Is Polio Eradication Realistic?

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Science  12 May 2006:
Vol. 312, Issue 5775, pp. 852-854
DOI: 10.1126/science.1124959

The polio eradication campaign has been of enormous benefit to humankind, reducing the estimated 350,000 polio cases in 1988 to 1,948 in 2005. So far, it has cost $4 billion in international assistance and it has been estimated that eradication (including 3 years of follow-up) could cost another $1.2 billion (1, 2). This is in sharp contrast to the experience with smallpox, for which eradication took only 10 years and international expenditure was only $100 million (1980 value) (3). Furthermore, we believe that global eradication is unlikely to be achieved.

The introduction of the trivalent Sabin oral vaccine (OPV) in 1962 provided a cheap and readily administered vaccine. A regional program of polio eradication was initiated in the Americas in 1985, based on the regular performance of National Immunization Days (NIDs) for all children under 5 years of age and surveillance of acute flaccid paralysis (AFP) of all children under 15 years of age. The last endemic case occurred in Peru in 1991, and regional eradication was certified by a World Health Organization (WHO) committee in 1994. Surveillance and immunization programs have been maintained, using inactivated vaccine (IPV) in North America and OPV elsewhere.

This success led the WHO to launch a global eradication program in 1988, with a target of the year 2000 for the last case. The Western Pacific region initiated its program in 1990 and, by 1997, had interrupted transmission in the region, with WHO certification in 2000.

Eradication programs in the Indian subcontinent, the Middle East, and Africa south of the Sahara were launched in the early or mid-1990s. When the target year of 2000 came, there were still 23 nations reporting cases (see table on page 853), including 9 nations where it was endemic. Intensified efforts to achieve global eradication have been made since then, but in 2005, a total of 1948 cases of poliomyelitis were reported in 16 nations. In four nations it was endemic, and six had large epidemics due to recent importations. There are four main reasons why the eradication of polio has proved so much more difficult than the eradication of smallpox: the high proportion of subclinical cases, vaccine-derived polio, population/political changes, and prolonged duration of the global program.

Subclinical cases. The most important difference between smallpox and polio that affects eradication is that in smallpox there were no subclinical cases; every infectious patient had obvious clinical disease. Smallpox vaccination could be sharply focused to small areas. In India in 1973, active village-by-village search for smallpox cases was specifically conducted and followed immediately by containment vaccination of infected villages. Within 18 months, transmission was interrupted throughout India.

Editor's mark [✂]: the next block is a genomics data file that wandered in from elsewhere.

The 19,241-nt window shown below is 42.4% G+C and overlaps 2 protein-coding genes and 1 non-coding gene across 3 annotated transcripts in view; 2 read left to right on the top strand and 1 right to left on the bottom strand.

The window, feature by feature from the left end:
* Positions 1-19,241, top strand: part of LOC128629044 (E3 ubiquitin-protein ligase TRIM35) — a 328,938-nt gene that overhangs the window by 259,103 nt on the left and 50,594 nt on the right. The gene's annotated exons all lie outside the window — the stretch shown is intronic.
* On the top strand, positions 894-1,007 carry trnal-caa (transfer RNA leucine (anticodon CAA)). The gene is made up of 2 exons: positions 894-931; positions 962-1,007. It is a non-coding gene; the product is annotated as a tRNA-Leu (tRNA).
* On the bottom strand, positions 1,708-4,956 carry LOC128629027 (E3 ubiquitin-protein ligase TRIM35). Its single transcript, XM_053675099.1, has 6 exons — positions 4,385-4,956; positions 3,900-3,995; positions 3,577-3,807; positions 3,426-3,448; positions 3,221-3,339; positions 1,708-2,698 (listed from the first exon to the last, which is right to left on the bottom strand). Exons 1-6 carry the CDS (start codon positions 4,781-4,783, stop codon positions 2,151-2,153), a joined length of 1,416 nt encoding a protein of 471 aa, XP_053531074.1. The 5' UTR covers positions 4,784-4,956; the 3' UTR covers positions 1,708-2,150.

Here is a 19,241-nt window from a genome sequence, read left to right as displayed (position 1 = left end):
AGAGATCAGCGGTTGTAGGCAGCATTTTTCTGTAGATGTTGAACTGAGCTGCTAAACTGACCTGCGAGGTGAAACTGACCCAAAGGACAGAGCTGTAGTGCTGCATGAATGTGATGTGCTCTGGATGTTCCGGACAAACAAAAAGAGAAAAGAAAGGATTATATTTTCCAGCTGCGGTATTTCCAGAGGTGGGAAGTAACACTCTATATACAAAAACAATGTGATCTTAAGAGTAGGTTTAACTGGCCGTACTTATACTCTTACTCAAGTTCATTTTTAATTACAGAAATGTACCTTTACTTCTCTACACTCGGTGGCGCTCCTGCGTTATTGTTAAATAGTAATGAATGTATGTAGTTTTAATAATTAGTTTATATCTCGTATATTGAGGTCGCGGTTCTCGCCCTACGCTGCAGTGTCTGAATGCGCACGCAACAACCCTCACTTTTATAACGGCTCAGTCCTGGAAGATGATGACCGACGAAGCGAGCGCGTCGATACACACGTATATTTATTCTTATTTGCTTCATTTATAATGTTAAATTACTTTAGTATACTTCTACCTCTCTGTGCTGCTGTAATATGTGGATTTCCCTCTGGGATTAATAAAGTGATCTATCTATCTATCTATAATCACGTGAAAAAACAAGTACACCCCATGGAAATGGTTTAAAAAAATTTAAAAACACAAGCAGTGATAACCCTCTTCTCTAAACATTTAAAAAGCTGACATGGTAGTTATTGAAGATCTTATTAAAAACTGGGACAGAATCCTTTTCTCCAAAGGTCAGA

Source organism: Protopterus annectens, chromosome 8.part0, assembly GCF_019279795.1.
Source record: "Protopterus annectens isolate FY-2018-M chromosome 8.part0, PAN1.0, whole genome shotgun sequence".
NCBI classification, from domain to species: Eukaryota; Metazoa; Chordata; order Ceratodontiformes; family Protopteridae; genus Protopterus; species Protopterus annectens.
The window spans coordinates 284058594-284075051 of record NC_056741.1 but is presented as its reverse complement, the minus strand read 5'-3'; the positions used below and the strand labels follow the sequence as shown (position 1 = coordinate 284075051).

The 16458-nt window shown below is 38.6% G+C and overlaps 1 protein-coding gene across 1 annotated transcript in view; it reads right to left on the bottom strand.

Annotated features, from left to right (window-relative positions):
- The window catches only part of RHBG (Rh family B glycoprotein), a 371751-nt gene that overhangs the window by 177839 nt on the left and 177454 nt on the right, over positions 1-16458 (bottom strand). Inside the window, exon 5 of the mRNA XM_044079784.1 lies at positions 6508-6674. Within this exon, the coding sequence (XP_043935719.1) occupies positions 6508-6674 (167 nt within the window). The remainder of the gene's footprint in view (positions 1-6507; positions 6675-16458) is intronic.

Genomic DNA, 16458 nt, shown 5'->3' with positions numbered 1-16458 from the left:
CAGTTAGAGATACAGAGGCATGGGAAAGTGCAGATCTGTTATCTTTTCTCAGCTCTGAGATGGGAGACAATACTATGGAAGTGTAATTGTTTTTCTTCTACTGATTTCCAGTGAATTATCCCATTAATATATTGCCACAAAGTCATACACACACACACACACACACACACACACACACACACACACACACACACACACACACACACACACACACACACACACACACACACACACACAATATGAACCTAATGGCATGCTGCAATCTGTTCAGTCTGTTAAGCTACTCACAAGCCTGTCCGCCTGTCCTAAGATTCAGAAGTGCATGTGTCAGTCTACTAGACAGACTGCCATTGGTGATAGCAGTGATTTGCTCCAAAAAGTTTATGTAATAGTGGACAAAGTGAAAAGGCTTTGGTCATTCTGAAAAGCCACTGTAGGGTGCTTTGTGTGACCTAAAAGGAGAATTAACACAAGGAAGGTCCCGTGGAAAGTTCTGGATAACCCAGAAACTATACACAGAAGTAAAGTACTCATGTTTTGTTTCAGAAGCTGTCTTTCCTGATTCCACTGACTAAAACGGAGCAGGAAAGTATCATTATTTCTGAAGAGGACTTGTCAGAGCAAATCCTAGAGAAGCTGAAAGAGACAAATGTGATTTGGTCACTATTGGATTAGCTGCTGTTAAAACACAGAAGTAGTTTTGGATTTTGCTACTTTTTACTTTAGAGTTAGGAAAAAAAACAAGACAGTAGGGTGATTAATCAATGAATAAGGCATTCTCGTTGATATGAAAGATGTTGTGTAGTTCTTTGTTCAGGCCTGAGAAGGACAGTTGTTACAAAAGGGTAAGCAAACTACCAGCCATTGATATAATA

There are 100 to 200 subclinical and therefore “invisible” poliovirus infections for every case of paralysis. Because every infected person excretes the virus, surveillance and containment are impossible, hence the need for NIDs. In India, although repeated rounds of NIDs were carried out between 1995 and 2005, most involving millions of children, cases have continued to be found (see table, right).

Vaccine-derived polio. The difficulties of using OPV for global eradication have recently been described (4). They are vaccine-associated paralytic polio (one in three million vaccines), circulating vaccine-derived polio virus (so far, five outbreak episodes with a total of 50 cases in different geographical areas), and virulent vaccine virus excreted by immune-compromised individuals (19 known cases) (5). A further complication is that vaccine virus may recombine with other enteroviruses; some of these recombinants have caused AFP indistinguishable from polio (6, 7). Outbreaks of paralytic polio resulting from vaccine strain mutations seem to be less neuropathogenic and less transmittable. Certainly, these events require careful study, as their cause and likelihood of occurrence are unclear. In consequence, policies to be followed after termination of polio transmission are uncertain.

Changes in the world population and politics. In 1977, when the last case of smallpox occurred, the world population was 4 billion; now it is 6.2 billion, and almost all of the increase has been in the developing world, where extreme poverty has been recognized (8). Global eradication of infectious diseases requires “once-and-for-all” efforts by all nations; poor nations need increased investment from their limited resources, as well as assistance from outside sources.

Global coordination was easier during the Cold War period as the two superpower blocs strongly supported the smallpox program. Countrywide programs continued successfully during civil war in Nigeria, the India-Pakistan war, and the Ethiopia-Somalia war. The polio eradication program, in contrast, started approximately at the end of the Cold War and as different countries were assuming a greater degree of political independence. This had a direct influence on the polio eradication program, especially in 2003–04 in Africa, when polio vaccination was suspended in northern Nigeria because of a mistaken belief that the vaccine was unsafe (9). This led to extensive polio epidemics which spread to many nations in sub-Saharan Africa and Indonesia.